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Discussion:Refund for error

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Gsjcpa (talk|edits) said:

27 March 2008
A client just received a CP2000 from the IRS stating he owes an additional $1000. The IRS is correct because I failed to report child care benefits from box 10 on the W-2. It was later in the 2006 tax season, I was probably at return #200+ and I just missed it.

I offered to pay the interest (approx. $100) but I'm wondering if I should refund the client some of my prep fees or a portion of the $1000. Does anyone have any guidance on something like this? I've been preparing returns for a while but fortunately have not had this situation before. Thanks.

Jdugancpa (talk|edits) said:

27 March 2008
Hey, stuff happens. Was a penalty incurred that was your fault? Pay the penalty. Interest? Well, he had the use of the $1000 for a period of time, so wouldn't the interest rightfully be owed by the one who had use of the money? How important is this client to you? An offer by you to pay all or part of interest or to rebate a portion of the prep fee would be more than generous. Everybody errs at times. If you were perfect your bill rate is probably too low.

Kwcpa (talk|edits) said:

27 March 2008
I hate that box 10 - easily overlooked - credit the interest against their next invoice and move on

Bjeter (talk|edits) said:

27 March 2008
I would pay the interest and/or penalties and that's it. Do not pay the tax, that's ALWAYS the client's responsibility. I also would not discount your fees since you did the same amount of work. I just fired a client over the same issue. He said H&R Block would pay the tax for any mistake. I told him to go to H&R Block, not give them the 1099 he didn't give me and see if they would pay. He called me a smart a$$ SOB and slammed my door on the way out. I love dealing with the public.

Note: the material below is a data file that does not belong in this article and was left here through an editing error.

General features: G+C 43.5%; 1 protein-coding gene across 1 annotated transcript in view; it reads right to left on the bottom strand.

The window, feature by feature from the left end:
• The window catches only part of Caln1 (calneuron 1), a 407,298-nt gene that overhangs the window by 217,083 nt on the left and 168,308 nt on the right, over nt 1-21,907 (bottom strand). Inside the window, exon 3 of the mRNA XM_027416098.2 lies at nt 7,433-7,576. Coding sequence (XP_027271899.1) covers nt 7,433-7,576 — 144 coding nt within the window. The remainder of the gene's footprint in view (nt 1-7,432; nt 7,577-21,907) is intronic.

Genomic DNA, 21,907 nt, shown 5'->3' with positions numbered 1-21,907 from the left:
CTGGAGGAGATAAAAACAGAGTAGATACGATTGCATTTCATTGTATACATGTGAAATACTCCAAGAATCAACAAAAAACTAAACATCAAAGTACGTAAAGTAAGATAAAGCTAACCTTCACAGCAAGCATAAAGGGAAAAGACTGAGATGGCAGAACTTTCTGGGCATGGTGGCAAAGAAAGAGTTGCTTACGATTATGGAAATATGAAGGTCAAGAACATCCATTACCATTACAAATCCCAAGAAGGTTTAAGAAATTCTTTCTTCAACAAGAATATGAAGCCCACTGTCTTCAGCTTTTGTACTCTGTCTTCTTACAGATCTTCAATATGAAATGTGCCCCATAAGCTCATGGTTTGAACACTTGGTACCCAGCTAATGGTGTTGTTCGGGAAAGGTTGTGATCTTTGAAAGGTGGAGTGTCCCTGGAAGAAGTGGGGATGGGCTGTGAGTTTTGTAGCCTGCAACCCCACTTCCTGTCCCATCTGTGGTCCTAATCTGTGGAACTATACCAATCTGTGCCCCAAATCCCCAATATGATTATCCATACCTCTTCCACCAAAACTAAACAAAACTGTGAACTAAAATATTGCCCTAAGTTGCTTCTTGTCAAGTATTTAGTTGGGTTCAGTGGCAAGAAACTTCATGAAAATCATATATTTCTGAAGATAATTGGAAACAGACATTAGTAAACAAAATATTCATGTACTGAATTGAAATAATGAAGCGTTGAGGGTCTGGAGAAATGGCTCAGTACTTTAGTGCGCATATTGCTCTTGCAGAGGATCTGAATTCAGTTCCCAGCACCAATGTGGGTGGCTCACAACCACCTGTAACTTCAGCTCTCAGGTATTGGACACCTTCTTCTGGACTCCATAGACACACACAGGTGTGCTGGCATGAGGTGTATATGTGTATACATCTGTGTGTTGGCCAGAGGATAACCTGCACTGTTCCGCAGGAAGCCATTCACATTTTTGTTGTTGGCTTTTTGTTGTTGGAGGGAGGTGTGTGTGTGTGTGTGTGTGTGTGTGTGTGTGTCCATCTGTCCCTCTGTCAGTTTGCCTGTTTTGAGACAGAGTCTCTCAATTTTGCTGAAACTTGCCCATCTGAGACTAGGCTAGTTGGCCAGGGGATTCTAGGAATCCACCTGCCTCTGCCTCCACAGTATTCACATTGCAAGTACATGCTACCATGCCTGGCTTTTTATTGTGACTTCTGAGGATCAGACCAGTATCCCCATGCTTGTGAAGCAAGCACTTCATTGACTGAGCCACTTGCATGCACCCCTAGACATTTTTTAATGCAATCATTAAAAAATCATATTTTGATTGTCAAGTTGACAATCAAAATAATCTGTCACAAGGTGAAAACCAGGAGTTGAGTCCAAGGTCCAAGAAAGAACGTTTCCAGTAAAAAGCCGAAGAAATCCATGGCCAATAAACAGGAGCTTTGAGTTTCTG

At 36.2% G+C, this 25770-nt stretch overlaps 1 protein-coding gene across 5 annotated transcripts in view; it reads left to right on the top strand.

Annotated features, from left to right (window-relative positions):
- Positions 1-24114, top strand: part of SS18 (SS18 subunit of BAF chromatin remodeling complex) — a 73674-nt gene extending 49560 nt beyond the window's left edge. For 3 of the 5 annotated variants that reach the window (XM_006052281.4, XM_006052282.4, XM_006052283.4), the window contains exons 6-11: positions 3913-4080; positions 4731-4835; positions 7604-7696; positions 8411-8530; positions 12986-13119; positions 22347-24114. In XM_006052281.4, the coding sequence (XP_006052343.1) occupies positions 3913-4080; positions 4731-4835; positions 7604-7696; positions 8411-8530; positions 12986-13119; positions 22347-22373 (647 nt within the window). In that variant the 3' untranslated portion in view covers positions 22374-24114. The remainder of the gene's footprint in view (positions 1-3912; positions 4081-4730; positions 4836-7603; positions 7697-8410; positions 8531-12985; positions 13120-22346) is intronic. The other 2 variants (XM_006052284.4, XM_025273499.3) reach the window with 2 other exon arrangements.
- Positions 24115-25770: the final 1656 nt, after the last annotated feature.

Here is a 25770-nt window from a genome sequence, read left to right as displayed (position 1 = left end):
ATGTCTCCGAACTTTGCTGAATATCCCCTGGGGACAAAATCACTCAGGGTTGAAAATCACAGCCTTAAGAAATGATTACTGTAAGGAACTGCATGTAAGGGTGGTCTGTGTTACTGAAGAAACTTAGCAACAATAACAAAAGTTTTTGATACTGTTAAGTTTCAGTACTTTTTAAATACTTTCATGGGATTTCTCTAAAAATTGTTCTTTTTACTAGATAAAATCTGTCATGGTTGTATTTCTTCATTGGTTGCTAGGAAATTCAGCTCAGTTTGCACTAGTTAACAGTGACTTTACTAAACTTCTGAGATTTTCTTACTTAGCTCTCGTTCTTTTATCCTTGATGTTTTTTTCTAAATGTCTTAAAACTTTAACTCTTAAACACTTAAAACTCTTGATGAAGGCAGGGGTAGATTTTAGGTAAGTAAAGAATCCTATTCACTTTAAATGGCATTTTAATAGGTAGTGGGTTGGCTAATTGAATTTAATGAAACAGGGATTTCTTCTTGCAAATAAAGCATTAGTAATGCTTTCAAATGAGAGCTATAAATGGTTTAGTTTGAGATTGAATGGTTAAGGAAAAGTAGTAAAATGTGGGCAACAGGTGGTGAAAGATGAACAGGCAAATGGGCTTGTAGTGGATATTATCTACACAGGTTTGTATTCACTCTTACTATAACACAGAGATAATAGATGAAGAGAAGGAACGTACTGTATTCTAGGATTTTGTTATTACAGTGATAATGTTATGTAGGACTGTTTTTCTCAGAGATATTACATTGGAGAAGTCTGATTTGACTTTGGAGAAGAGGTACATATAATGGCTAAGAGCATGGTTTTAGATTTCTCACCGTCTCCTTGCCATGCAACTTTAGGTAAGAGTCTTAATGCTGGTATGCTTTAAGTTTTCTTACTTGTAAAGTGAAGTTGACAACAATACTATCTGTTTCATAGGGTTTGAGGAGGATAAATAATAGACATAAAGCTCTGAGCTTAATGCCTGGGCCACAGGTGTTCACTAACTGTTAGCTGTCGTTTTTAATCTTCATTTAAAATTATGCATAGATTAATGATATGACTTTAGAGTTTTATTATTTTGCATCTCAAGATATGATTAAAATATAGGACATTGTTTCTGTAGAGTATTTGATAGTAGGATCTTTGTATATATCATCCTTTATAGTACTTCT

Gsjcpa (talk|edits) said:

27 March 2008
Thanks for the feedback. I'll take the advice of paying the interest and move on.

Tfortaxes@msn.com (talk|edits) said:

27 March 2008
I offer to pay the interest and penalty that is my part. I then offer a refund or a credit for a "free" return next year. sounds like your guy was just a twit anyway so hopefully you will never see him again. Oh wait! whats that ringing sound. Oh Yeah, its the phone with another new client and now I have room for him! I have decided I do NOT want cranky whinners as clients. I avoid their phone calls, refuse to answer the emails and keep praying that they will just go away. Most of the time they do. One particular hard head took almost three years before he "caught on" that I did not want him as a client. Move on.

Fsteincpa (talk|edits) said:

27 March 2008
Did i mention the power went out the other day. Phones didn't work until noon. Oh, I love power outages, it was soooooo peaceful.

JR1 (talk|edits) said:

March 28, 2008
Does the client pay you for their mistakes? Usually not, so I'm not generally inclined to pay for mine, either. If forced, I will pay a penalty or discount future services. That's been it so far. Well, I did refund one last year that we mutually decided should just go away. Can't wait to throw those returns into the shredder. Two more years.

Ourtuition (talk|edits) said:

28 March 2008
It was your error, offer to discount next years fees equal to the interest and perhaps an add'l $50. the client will be back and think that you are a reasonable guy, no bad PR and usually everyone is happty

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